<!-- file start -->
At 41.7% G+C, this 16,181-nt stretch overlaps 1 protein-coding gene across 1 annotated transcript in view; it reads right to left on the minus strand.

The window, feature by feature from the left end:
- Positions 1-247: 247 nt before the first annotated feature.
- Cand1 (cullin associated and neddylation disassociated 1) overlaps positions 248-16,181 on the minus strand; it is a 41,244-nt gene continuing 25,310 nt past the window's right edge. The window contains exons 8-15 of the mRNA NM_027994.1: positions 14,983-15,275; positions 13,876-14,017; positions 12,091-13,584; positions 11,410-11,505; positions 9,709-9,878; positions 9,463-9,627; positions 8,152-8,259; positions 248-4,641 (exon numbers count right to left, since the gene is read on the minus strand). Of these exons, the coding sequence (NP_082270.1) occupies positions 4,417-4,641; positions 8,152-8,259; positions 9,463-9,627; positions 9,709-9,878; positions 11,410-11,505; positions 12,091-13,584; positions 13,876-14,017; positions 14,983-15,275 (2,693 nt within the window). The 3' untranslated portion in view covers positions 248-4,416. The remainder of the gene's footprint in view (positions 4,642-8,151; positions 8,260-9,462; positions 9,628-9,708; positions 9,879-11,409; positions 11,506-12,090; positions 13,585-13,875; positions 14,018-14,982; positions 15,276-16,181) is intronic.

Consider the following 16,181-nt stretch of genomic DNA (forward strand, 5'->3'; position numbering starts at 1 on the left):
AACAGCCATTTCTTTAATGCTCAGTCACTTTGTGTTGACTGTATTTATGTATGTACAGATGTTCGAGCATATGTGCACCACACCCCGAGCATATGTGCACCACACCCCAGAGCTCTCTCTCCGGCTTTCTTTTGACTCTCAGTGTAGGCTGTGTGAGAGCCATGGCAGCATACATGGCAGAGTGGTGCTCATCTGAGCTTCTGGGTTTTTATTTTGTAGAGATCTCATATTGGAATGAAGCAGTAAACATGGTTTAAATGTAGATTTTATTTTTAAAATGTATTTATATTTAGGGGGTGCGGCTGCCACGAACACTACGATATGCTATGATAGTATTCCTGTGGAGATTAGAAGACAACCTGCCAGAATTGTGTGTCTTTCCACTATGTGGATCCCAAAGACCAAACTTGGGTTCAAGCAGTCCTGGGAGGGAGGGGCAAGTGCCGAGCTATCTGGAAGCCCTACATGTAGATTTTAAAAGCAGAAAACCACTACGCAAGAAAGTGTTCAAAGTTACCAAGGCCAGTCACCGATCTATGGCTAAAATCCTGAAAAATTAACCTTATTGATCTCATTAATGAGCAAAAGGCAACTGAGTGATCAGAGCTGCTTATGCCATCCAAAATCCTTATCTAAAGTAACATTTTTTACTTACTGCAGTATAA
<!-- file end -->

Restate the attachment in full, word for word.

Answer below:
At 41.7% G+C, this 16,181-nt stretch overlaps 1 protein-coding gene across 1 annotated transcript in view; it reads right to left on the minus strand.

The window, feature by feature from the left end:
- Positions 1-247: 247 nt before the first annotated feature.
- Cand1 (cullin associated and neddylation disassociated 1) overlaps positions 248-16,181 on the minus strand; it is a 41,244-nt gene continuing 25,310 nt past the window's right edge. The window contains exons 8-15 of the mRNA NM_027994.1: positions 14,983-15,275; positions 13,876-14,017; positions 12,091-13,584; positions 11,410-11,505; positions 9,709-9,878; positions 9,463-9,627; positions 8,152-8,259; positions 248-4,641 (exon numbers count right to left, since the gene is read on the minus strand). Of these exons, the coding sequence (NP_082270.1) occupies positions 4,417-4,641; positions 8,152-8,259; positions 9,463-9,627; positions 9,709-9,878; positions 11,410-11,505; positions 12,091-13,584; positions 13,876-14,017; positions 14,983-15,275 (2,693 nt within the window). The 3' untranslated portion in view covers positions 248-4,416. The remainder of the gene's footprint in view (positions 4,642-8,151; positions 8,260-9,462; positions 9,628-9,708; positions 9,879-11,409; positions 11,506-12,090; positions 13,585-13,875; positions 14,018-14,982; positions 15,276-16,181) is intronic.

Consider the following 16,181-nt stretch of genomic DNA (forward strand, 5'->3'; position numbering starts at 1 on the left):
AACAGCCATTTCTTTAATGCTCAGTCACTTTGTGTTGACTGTATTTATGTATGTACAGATGTTCGAGCATATGTGCACCACACCCCGAGCATATGTGCACCACACCCCAGAGCTCTCTCTCCGGCTTTCTTTTGACTCTCAGTGTAGGCTGTGTGAGAGCCATGGCAGCATACATGGCAGAGTGGTGCTCATCTGAGCTTCTGGGTTTTTATTTTGTAGAGATCTCATATTGGAATGAAGCAGTAAACATGGTTTAAATGTAGATTTTATTTTTAAAATGTATTTATATTTAGGGGGTGCGGCTGCCACGAACACTACGATATGCTATGATAGTATTCCTGTGGAGATTAGAAGACAACCTGCCAGAATTGTGTGTCTTTCCACTATGTGGATCCCAAAGACCAAACTTGGGTTCAAGCAGTCCTGGGAGGGAGGGGCAAGTGCCGAGCTATCTGGAAGCCCTACATGTAGATTTTAAAAGCAGAAAACCACTACGCAAGAAAGTGTTCAAAGTTACCAAGGCCAGTCACCGATCTATGGCTAAAATCCTGAAAAATTAACCTTATTGATCTCATTAATGAGCAAAAGGCAACTGAGTGATCAGAGCTGCTTATGCCATCCAAAATCCTTATCTAAAGTAACATTTTTTACTTACTGCAGTATAA